Students See Personal Examples of Peace and Justice at Peace Prize Forum
Forty-five Augustana students and four faculty members visited Minneapolis last weekend and others will travel there today for the second weekend of the Nobel Peace Prize Forum, set for March 7-9 at Augsburg College and the University of Minnesota West Bank.
The forum kicked off last weekend with a sold-out appearance by His Holiness the 14th Dalai Lama, who captivated the audience at the Minneapolis Convention Center and online around the globe with his message of individual responsibility for peace.
Augustana junior Thomas Elness (Windom, Minn.) attended the speech, a keynote address in a day full of workshops on peace.
“The Nobel Peace Prize Forum opened my eyes to many new ideas about global peace and international interaction,” Elness said.
The Peace Prize Forum is an annual event that inspires students and other citizens to become active participants in peacemaking efforts around the world. For 26 years it has been the Norwegian Nobel Institute’s only such program or academic affiliation outside of Norway. This year it takes place on March 1 and March 7-9 in Minneapolis, coordinated by Augsburg College and the Humphrey School of Public Affairs at the University of Minnesota.
Ye Khaung Oo, an Augustana junior from Myanmar (Burma), called the Dalai Lama “fearless and peaceful.”
“Even though his people are brutally oppressed by Chinese government, he managed to hold no grudge against the Chinese,” he said. “That is a very impressive and authentic Buddhist attitude. I just wish that not only the so-called Buddhists in my country, Burma, but also every religion around the world could develop the same attitude against their enemies. The world would be much less filled with anger.”
The day began with the Dalai Lama’s appearance and ended with a second keynote address by Sister Helen Prejean, a leading American opponent of the death penalty whose book “Dead Man Walking” inspired the film of the same name.
Dr. Reynold Nesiba, Augustana economics professor, said Prejean is “a powerful voice for ending the death penalty.”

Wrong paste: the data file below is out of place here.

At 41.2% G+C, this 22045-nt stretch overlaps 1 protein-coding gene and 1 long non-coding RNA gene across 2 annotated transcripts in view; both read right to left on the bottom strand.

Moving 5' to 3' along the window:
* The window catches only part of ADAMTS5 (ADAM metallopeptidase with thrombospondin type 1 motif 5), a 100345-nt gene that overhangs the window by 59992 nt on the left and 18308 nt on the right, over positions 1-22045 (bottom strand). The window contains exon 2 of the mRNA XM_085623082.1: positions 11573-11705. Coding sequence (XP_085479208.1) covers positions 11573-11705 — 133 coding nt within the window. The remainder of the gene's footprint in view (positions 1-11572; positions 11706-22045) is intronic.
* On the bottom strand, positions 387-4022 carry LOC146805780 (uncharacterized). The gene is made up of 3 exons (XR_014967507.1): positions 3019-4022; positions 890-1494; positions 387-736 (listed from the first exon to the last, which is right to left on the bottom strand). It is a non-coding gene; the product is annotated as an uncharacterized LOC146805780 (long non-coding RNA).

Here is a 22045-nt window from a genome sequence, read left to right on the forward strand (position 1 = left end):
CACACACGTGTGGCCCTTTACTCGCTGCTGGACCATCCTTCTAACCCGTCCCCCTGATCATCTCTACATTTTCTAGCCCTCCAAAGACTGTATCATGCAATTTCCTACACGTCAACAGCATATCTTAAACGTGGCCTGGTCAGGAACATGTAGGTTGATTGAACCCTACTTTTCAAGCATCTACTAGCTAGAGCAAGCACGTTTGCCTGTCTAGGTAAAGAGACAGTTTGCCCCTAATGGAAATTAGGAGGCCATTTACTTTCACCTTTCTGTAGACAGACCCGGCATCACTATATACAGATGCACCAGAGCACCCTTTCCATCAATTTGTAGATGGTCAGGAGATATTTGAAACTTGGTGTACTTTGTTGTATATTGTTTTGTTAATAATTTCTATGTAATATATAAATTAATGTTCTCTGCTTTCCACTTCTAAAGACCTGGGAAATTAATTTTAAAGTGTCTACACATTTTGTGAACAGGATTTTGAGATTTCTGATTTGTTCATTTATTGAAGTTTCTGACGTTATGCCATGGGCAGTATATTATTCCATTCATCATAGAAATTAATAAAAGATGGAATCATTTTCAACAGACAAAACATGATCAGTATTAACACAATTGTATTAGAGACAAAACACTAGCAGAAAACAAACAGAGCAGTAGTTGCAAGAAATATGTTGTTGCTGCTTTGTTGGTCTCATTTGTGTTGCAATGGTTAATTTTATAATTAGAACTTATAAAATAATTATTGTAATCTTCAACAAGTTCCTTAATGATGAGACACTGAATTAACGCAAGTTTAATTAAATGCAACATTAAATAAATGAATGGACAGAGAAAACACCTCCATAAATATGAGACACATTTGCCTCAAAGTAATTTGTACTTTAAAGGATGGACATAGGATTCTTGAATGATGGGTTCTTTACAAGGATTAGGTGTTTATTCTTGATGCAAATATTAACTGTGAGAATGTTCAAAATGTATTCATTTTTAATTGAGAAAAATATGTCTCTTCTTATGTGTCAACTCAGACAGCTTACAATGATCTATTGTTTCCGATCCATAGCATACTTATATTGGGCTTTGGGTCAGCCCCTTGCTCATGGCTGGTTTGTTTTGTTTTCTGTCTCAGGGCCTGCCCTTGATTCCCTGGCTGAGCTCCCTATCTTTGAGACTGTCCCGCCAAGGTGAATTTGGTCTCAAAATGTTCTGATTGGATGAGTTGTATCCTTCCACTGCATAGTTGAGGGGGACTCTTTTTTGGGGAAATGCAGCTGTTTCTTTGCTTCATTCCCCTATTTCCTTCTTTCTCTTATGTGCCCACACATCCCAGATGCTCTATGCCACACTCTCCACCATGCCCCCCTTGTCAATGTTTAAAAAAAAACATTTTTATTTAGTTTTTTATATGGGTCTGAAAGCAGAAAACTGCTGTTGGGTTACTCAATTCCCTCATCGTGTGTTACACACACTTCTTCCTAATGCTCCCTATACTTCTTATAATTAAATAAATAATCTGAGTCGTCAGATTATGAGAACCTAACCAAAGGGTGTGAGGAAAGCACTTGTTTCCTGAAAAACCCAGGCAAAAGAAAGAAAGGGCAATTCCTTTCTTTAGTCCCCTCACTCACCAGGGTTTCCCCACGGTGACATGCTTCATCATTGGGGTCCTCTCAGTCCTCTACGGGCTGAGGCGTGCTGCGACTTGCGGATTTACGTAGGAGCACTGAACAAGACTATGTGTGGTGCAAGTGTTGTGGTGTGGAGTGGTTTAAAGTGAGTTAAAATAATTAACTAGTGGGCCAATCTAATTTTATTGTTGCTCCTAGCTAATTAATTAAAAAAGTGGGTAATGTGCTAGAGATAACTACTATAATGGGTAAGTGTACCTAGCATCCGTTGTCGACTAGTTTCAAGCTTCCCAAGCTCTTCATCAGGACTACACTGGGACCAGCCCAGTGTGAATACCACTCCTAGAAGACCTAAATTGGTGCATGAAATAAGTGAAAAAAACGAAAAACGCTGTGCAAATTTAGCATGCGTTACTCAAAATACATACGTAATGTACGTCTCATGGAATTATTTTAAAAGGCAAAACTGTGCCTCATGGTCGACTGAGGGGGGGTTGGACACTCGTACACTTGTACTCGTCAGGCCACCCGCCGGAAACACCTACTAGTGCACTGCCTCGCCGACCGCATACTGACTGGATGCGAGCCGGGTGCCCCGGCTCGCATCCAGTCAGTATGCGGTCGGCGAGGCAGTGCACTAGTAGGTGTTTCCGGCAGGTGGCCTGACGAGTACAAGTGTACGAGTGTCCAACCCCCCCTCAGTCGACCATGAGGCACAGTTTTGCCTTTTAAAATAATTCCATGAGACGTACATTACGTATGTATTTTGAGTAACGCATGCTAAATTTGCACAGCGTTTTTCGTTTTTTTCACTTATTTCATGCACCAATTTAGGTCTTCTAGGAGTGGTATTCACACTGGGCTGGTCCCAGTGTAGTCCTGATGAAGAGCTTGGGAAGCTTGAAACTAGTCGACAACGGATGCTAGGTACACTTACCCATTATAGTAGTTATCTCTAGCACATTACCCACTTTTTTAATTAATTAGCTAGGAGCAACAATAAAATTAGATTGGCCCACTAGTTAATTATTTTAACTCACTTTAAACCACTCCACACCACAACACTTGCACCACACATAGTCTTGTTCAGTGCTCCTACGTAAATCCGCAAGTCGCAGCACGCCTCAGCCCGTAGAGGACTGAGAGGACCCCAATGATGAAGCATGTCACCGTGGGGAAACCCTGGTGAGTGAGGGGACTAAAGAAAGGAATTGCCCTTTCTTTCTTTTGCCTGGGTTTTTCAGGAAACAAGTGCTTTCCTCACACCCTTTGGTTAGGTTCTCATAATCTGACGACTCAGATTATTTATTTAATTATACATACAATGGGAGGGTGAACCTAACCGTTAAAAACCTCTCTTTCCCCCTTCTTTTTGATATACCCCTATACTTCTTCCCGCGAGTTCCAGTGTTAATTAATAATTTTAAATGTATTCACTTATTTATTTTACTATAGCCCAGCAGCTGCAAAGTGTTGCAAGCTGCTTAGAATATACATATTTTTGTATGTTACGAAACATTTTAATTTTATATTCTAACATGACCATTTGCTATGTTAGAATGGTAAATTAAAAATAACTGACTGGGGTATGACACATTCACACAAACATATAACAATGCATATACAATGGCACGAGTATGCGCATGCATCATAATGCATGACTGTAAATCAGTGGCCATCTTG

“During her talk on Saturday, not only did she point out how it fails as a deterrent, costs more than life in prison, and how it has led to innocents being killed, she explains how capital punishment harms those who participate in it,” Nesiba said. “Whether it is the prison guards, wardens, jury members, or executioners, all are personally and adversely affected by participating in state-sanctioned murder."
Augustana junior Aimée Fisher (Montgomery, Minn.) was among the 2014 Peace Scholars introduced at the Peace Prize Forum.
The Peace Scholars program is sponsored by a consortium of six colleges founded by Norwegian-American immigrants, including Augustana. Two students from each of the participating colleges are selected as Peace Scholars each year and are awarded a six-week educational experience in Oslo, Norway, designed to deepen their understanding of issues related to peace, justice, democracy, and human rights.
Fisher said the forum was all she had hoped it would be.
“When asked by an audience member to bless us, His Holiness the Dalai Lama said, ‘Our blessing must come from our own action.’ Hearing the stories of individuals who took action in their own communities brought me inspiration to begin my work creating dialogue through art,” said Fisher, an art and education double major. “Sharing our stories is the key to breaking down the barrier of ‘we’ and ‘they.’ This year's theme, ‘crossing boundaries to create common ground,’ is a source of empowerment and hope for our communities."